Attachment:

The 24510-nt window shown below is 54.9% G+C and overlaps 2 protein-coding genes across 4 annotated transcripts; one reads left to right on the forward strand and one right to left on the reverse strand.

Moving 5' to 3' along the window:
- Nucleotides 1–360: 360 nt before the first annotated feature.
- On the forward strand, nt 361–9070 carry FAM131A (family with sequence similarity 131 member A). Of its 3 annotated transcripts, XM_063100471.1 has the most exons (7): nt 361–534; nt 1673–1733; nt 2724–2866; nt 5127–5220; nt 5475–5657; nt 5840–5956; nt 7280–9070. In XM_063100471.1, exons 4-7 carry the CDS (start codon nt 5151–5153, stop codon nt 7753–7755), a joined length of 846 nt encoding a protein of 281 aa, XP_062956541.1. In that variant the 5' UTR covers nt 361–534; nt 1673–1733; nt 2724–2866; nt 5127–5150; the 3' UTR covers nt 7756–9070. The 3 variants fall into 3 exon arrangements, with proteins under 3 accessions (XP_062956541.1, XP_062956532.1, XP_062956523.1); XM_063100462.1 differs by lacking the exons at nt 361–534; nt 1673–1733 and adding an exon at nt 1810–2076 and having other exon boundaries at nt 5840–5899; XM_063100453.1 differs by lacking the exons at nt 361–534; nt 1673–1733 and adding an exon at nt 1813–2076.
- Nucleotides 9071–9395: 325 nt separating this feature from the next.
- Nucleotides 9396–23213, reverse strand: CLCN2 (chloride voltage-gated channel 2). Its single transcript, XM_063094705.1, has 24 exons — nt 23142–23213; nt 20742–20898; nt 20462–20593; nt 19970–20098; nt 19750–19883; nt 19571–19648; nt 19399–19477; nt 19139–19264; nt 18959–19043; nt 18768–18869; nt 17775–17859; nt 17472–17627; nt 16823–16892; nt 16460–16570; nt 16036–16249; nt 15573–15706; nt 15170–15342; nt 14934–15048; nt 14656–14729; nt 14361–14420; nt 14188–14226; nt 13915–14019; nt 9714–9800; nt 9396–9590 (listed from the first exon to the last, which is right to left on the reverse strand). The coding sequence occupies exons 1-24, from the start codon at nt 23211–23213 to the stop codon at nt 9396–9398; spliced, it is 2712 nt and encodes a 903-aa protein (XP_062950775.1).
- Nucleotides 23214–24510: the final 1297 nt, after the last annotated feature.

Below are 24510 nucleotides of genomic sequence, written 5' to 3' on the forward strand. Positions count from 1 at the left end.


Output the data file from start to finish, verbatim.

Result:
The 24510-nt window shown below is 54.9% G+C and overlaps 2 protein-coding genes across 4 annotated transcripts; one reads left to right on the forward strand and one right to left on the reverse strand.

Moving 5' to 3' along the window:
- Nucleotides 1–360: 360 nt before the first annotated feature.
- On the forward strand, nt 361–9070 carry FAM131A (family with sequence similarity 131 member A). Of its 3 annotated transcripts, XM_063100471.1 has the most exons (7): nt 361–534; nt 1673–1733; nt 2724–2866; nt 5127–5220; nt 5475–5657; nt 5840–5956; nt 7280–9070. In XM_063100471.1, exons 4-7 carry the CDS (start codon nt 5151–5153, stop codon nt 7753–7755), a joined length of 846 nt encoding a protein of 281 aa, XP_062956541.1. In that variant the 5' UTR covers nt 361–534; nt 1673–1733; nt 2724–2866; nt 5127–5150; the 3' UTR covers nt 7756–9070. The 3 variants fall into 3 exon arrangements, with proteins under 3 accessions (XP_062956541.1, XP_062956532.1, XP_062956523.1); XM_063100462.1 differs by lacking the exons at nt 361–534; nt 1673–1733 and adding an exon at nt 1810–2076 and having other exon boundaries at nt 5840–5899; XM_063100453.1 differs by lacking the exons at nt 361–534; nt 1673–1733 and adding an exon at nt 1813–2076.
- Nucleotides 9071–9395: 325 nt separating this feature from the next.
- Nucleotides 9396–23213, reverse strand: CLCN2 (chloride voltage-gated channel 2). Its single transcript, XM_063094705.1, has 24 exons — nt 23142–23213; nt 20742–20898; nt 20462–20593; nt 19970–20098; nt 19750–19883; nt 19571–19648; nt 19399–19477; nt 19139–19264; nt 18959–19043; nt 18768–18869; nt 17775–17859; nt 17472–17627; nt 16823–16892; nt 16460–16570; nt 16036–16249; nt 15573–15706; nt 15170–15342; nt 14934–15048; nt 14656–14729; nt 14361–14420; nt 14188–14226; nt 13915–14019; nt 9714–9800; nt 9396–9590 (listed from the first exon to the last, which is right to left on the reverse strand). The coding sequence occupies exons 1-24, from the start codon at nt 23211–23213 to the stop codon at nt 9396–9398; spliced, it is 2712 nt and encodes a 903-aa protein (XP_062950775.1).
- Nucleotides 23214–24510: the final 1297 nt, after the last annotated feature.

Below are 24510 nucleotides of genomic sequence, written 5' to 3' on the forward strand. Positions count from 1 at the left end.